Prevent Summer Brain Drain
Published July 8, 2011 @ 4:12 p.m.
Summer brain drain, the summer slide – whatever you want to call it, recent research has shown that students experience significant learning loss when they do not participate in educational activities during the summer months. Studies also indicate that students on average score lower on standardized tests at the end of summer than they do on the same tests at the end of the school year. In addition, students do not typically catch up in the fall and teachers spend the first 4-6 weeks of the new school year re-teaching material that students have lost during the summer. (www.brighthub.com)
This kind of data is often used to support a change in the school year to exclude the summer break. However, there are some simple ways to keep your child’s mind engaged during the summer and still have plenty of time for fun.
Offer reading opportunities throughout the day and night by making the newspaper, websites, books, and magazines available. Before heading a baseball game or going on a summer trip, pick out a book that discusses the activity or location. Consider allowing your children to read in bed, even allowing them to stay up later as long as they are reading. Involve the entire family by turning off the television and computers and designate a regular time when your whole family reads, individually or as a group. Make time daily to listen to your child read aloud. This can be as brief as 15 minutes, yet it lets your child know this is important to you and the practice will keep his reading skills from declining during the summer. Make the local library a regular stop during the summer.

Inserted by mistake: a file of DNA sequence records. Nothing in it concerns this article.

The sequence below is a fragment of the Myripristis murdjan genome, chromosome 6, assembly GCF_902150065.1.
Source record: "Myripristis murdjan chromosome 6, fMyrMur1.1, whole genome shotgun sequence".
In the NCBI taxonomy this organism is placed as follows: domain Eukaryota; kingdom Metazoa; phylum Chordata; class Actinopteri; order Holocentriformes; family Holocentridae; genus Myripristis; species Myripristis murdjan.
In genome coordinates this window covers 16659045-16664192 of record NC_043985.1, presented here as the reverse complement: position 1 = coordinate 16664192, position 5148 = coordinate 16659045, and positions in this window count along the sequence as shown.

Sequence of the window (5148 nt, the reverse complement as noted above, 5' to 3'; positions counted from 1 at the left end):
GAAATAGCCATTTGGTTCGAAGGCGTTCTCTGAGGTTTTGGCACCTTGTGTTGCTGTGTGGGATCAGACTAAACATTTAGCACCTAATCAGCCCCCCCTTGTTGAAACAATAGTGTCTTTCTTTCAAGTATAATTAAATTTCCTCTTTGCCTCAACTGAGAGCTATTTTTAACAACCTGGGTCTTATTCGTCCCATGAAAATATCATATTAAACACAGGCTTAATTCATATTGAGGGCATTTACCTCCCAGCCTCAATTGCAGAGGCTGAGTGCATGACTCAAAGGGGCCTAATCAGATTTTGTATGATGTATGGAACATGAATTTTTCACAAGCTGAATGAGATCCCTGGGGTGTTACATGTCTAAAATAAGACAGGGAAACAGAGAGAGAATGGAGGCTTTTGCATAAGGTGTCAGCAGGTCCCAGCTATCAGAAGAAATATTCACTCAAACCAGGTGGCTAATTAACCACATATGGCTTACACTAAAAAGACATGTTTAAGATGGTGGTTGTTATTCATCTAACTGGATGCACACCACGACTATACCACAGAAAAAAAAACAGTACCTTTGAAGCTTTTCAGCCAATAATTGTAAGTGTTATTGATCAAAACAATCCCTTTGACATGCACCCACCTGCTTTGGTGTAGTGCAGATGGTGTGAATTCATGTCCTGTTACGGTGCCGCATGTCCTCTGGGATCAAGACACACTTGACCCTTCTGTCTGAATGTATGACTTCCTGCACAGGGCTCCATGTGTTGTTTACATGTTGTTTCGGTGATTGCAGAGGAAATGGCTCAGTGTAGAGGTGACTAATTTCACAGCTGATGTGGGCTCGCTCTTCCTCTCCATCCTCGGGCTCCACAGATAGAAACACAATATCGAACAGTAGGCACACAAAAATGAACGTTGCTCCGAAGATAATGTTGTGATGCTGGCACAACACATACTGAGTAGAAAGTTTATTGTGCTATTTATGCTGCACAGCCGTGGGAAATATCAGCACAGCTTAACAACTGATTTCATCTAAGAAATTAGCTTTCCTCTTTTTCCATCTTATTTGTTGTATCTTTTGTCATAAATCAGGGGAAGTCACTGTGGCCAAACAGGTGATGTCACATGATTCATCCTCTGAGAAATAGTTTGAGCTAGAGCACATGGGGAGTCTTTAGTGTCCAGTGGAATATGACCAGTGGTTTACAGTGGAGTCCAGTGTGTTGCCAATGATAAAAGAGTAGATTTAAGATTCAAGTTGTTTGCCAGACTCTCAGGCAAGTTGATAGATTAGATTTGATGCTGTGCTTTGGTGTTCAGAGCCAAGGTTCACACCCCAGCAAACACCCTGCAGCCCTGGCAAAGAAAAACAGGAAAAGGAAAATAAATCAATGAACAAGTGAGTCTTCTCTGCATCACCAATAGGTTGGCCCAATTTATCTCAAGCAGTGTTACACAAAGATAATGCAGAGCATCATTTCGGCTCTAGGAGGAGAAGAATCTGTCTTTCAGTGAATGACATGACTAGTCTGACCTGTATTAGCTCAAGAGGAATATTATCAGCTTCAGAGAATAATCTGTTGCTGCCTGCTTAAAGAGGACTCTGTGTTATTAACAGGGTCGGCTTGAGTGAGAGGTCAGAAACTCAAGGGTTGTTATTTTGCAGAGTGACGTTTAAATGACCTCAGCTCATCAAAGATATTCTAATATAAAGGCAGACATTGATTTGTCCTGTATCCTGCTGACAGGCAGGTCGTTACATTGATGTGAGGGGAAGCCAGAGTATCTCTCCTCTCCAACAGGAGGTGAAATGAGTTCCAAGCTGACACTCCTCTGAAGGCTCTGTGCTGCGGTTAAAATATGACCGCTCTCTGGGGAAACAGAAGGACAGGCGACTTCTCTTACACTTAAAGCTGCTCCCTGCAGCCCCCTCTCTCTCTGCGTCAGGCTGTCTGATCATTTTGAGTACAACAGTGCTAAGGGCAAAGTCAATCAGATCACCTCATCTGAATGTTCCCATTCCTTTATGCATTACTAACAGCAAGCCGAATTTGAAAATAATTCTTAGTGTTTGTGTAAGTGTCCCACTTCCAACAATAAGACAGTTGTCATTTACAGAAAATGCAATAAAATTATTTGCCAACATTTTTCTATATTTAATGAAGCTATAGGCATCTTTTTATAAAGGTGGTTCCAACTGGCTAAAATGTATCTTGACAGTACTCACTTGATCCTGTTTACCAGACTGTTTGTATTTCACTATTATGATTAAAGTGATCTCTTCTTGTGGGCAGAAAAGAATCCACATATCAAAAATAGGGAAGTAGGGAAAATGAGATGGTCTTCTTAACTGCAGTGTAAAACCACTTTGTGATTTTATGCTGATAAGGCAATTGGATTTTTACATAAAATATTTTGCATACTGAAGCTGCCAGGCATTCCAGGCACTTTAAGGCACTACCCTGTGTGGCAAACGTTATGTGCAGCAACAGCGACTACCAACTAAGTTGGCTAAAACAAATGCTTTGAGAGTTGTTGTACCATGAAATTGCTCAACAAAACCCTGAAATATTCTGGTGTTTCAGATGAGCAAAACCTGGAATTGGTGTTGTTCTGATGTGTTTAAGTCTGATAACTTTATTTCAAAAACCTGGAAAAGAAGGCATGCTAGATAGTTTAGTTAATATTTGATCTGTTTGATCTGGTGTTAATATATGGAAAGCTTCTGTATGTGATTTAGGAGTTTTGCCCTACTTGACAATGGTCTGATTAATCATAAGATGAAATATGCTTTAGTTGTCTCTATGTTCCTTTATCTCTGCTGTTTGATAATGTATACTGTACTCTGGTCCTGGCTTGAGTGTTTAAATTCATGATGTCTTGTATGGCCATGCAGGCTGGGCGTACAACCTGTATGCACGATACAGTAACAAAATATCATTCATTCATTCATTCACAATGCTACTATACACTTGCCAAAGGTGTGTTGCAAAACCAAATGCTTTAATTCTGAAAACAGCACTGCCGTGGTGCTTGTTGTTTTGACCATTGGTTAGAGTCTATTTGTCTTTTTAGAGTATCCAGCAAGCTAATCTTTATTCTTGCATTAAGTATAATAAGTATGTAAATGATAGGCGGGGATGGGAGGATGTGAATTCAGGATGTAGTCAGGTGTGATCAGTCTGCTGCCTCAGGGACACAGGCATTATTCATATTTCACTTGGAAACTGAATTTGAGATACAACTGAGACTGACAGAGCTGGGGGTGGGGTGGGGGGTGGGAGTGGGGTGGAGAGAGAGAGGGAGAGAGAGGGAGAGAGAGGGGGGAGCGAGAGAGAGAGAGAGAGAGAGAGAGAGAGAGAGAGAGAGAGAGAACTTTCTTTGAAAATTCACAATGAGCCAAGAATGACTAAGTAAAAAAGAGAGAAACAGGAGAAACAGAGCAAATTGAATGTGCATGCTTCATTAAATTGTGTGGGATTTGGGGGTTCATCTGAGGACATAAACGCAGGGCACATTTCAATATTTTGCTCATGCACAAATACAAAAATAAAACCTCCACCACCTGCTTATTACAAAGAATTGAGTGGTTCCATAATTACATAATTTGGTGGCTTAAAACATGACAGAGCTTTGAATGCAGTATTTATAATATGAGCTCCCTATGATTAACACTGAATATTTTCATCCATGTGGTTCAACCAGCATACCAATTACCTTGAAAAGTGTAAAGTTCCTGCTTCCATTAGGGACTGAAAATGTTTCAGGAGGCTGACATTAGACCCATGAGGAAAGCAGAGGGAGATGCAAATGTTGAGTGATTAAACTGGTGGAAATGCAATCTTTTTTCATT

The Post Public Library just completed its summer reading program for kids in our community. Over 30 children, mostly elementary school age, participated. The state supported program, "Dig Up a Good Book," provided a reading log and bookmark for each participant. Each child was given personalized "doggie paw" posters to display in the library window and some brought favorite stuffed dogs to add to the display. Each time a reader returned a book to the local library on time, he got to add a sticker to his poster and enter his name in a drawing.
“Reading enables you to take an adventure and, while you're reading, you can become anyone you want to be,” said Peggy Ashley, Post librarian. ”While you are traveling, if you read a book the trip will seem much shorter."
The Post Public Library, 105 E. Main, is open to the community Monday and Thursday, 9:30 a.m. to 5:00 p.m.; Tuesday, Wednesday and Friday, 12:00 p.m. to 5:00 p.m. If you have any questions about obtaining a free library card or other library services call 806-990-2149.